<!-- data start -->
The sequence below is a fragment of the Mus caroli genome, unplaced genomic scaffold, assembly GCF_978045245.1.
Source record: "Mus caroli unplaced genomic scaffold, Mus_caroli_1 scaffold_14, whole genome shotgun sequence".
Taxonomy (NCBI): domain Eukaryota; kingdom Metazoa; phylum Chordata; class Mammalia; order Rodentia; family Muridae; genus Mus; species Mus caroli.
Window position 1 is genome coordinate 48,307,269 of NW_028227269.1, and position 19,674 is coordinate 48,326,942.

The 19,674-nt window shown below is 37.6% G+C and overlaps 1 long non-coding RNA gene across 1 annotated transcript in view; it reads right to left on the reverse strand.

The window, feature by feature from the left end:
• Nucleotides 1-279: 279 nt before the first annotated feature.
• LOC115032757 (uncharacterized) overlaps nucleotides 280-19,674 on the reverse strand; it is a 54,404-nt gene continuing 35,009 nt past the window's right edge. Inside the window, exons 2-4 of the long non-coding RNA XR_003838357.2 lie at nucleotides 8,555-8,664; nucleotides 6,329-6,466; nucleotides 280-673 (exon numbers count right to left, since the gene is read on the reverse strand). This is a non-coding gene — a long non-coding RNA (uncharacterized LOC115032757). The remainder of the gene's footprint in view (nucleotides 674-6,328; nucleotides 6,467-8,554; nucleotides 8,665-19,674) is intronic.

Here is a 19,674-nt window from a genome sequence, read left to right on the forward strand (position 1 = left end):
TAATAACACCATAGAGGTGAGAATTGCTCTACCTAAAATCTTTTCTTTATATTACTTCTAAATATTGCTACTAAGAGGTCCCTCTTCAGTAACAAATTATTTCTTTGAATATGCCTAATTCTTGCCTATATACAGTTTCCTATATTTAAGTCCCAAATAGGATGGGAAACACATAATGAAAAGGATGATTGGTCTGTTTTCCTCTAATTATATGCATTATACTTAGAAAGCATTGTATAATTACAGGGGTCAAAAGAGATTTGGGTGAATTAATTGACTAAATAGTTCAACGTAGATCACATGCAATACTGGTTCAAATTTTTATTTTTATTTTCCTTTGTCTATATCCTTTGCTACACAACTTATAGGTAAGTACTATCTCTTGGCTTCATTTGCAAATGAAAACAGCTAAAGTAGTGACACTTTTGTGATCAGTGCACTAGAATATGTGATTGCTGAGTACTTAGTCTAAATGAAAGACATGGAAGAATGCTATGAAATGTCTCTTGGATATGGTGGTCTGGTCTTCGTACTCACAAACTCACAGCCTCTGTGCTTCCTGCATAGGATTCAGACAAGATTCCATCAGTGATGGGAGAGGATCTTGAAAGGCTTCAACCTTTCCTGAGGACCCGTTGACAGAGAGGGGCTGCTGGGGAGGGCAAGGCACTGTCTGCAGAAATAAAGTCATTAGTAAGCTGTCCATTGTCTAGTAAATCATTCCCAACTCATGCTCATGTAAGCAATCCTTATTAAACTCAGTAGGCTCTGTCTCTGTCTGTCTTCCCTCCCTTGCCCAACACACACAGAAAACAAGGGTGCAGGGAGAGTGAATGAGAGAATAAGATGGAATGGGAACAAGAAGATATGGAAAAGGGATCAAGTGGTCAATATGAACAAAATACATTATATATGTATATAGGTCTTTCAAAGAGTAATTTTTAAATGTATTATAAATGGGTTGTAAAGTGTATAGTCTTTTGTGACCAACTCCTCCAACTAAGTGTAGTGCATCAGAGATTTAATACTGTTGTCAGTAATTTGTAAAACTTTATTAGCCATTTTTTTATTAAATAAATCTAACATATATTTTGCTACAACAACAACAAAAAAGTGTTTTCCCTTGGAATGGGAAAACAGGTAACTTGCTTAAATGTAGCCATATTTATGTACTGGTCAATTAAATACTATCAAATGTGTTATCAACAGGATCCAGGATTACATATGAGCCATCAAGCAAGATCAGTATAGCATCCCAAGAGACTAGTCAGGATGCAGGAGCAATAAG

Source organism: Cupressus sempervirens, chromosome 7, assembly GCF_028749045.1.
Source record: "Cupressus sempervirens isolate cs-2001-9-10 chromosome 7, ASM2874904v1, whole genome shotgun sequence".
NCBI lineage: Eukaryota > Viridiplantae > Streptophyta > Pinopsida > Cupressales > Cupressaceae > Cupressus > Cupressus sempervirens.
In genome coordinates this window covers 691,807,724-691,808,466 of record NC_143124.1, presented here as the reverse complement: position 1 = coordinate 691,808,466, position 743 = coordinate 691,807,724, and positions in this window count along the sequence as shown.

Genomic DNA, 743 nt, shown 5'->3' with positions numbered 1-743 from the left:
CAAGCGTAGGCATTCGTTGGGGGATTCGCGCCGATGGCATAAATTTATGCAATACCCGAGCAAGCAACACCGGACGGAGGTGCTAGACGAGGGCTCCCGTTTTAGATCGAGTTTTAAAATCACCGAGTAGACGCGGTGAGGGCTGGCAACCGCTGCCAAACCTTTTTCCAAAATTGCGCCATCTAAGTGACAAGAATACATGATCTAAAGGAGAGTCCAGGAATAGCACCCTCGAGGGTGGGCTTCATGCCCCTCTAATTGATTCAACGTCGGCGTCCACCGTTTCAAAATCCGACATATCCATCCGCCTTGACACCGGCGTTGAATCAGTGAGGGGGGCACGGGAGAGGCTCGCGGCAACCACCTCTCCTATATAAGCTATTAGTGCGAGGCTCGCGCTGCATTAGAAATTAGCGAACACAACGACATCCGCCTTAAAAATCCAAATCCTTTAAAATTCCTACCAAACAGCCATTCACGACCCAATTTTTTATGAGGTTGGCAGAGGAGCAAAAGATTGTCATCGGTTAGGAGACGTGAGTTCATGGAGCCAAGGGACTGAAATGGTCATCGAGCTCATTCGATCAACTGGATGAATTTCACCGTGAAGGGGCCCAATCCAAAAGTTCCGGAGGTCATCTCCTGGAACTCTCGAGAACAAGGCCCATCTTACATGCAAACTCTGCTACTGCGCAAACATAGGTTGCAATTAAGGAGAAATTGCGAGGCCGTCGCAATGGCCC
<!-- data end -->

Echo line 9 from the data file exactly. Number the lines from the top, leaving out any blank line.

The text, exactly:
Here is a 19,674-nt window from a genome sequence, read left to right on the forward strand (position 1 = left end):